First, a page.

Hizbullah’s identity construction is an intelligent contribution to the academic debate on the dynamics of change in the political identity of Islamist movements; a process which is far from being concluded. Alagha’s reliance on a robust empirical basis and his analysis also of the most recent events make this study a valuable addition to the literature on the subject.
Alagha offers a comprehensive analysis of a socio-religious movement whose importance both within the larger field of Lebanese political and social life and with regard to continued conflict and the chances for peace in the Middle East cannot be overstated. The book has the potential to become a reference work on Hizbullah and socio-religious movements more broadly across the Middle East.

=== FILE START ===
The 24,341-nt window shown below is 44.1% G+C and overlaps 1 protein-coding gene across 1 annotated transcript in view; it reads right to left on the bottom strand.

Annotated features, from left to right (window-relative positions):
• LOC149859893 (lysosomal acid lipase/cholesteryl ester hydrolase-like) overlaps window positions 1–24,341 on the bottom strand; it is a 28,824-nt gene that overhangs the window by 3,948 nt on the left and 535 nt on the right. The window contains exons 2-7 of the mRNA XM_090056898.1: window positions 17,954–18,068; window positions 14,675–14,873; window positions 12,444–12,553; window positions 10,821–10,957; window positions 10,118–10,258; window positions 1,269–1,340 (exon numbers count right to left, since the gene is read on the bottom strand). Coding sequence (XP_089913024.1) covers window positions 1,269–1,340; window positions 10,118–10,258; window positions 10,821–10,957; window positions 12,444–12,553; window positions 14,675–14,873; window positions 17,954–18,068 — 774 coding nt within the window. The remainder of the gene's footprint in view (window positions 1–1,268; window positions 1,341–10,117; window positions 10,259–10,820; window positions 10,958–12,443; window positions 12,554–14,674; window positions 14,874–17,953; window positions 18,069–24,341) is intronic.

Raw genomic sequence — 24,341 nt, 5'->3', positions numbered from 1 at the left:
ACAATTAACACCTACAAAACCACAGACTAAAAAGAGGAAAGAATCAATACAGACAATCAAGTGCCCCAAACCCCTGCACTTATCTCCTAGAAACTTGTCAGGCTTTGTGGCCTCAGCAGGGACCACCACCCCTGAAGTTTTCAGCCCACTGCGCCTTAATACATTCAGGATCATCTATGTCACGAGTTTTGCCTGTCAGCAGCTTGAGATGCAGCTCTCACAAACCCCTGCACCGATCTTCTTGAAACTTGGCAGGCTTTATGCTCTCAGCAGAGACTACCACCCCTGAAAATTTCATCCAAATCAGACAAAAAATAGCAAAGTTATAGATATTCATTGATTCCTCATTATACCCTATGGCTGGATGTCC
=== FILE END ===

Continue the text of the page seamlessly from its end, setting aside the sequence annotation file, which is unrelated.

Alagha’s portrait of Hizbullah reveals an organisation that has gradually changed its identity and its policies, becoming more Lebanese and more political as it has had to cope with the harsh realities of the environment in which it operates. His discussion of “wilayat al-faqih” and the “New Manifesto” of 2009 will be particularly enlightening to most Western readers.
Or login with your social account